Flynn MP has respectable voting attendance record

Voting attendance report card.
Voting attendance report card.

FIGURES show Flynn MP Ken O'Dowd has a 99% voting attendance record and always votes with the government, except for one time he accidentally crossed the floor.

It was a rare error, a rebel vote that is unlikely to happen again.

While talking to Clive Palmer last year in the House of Representatives in Canberra, Flynn MP Ken O'Dowd accidentally crossed the floor on a key vote.

Mr O'Dowd is one of the majority in the Coalition, and despite the accidental rebel vote marring his record, he has a respectable 99% voting attendance record, and has voted the party line for every other vote.

His voting record on the online political database also shows the vote in June last year, caught up in a "more important conversation" with Mr Palmer, was the only time he crossed the floor, albeit accidentally, since he was first elected in 2010.

But Mr O'Dowd said his support for the government on three budget bills, all of which are stuck in the Senate, was not just toeing the party line, but due to genuine concern about the need to rectify the federal budget.

The online database shows Mr O'Dowd voted for increasing the cost of subsidised medicines by $5, up from $36.90 to $41.90; cutting the rate of aged pension increases, and for selling state government assets to fund new infrastructure.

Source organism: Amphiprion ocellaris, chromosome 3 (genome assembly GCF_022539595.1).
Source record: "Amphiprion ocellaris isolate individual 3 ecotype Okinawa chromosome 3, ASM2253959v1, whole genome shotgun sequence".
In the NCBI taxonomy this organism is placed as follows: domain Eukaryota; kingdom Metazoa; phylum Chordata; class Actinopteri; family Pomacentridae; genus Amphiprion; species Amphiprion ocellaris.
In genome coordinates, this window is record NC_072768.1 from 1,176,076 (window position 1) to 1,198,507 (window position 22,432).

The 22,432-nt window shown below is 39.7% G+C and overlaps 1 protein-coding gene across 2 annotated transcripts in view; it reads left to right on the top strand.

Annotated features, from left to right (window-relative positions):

Despite some 3957 full or part-time pensioners in Gladstone alone, according to University of Adelaide data, Mr O'Dowd said the effective cut to pension increases was justified, as they would continue to increase.

"What does Australia do if we're spending beyond our means? Pensioners will still get an increase twice a year, but in this case we're not taking it away, we're just giving less," he said.

Mr O'Dowd said he also still supported increasing the cost of Pharmaceutical Benefits Scheme-listed medicines, and that the high expense of new medicines listed under the multi-billion-dollar scheme meant "we can only distribute what we can for the taxpayer".

"I don't think there's a wide understanding of how much these drugs actually cost the taxpayer. You'd always like to give more, but there is a balancing act in these decisions," he said.

But Mr O'Dowd also hit out at  the previous Labor government and the Howard government, for spending funds earned through the mining boom on "middle-class welfare", rather than infrastructure projects.

"I can't see how the nation will get ahead without the asset recycling.

"I think it's been done by both governments, and we need something to get the big projects moving again," he said.

But as Treasurer Joe Hockey looks to remedy a worsening economic outlook, Mr O'Dowd is more likely to push his concerns within the Coalition, rather than crossing the floor.

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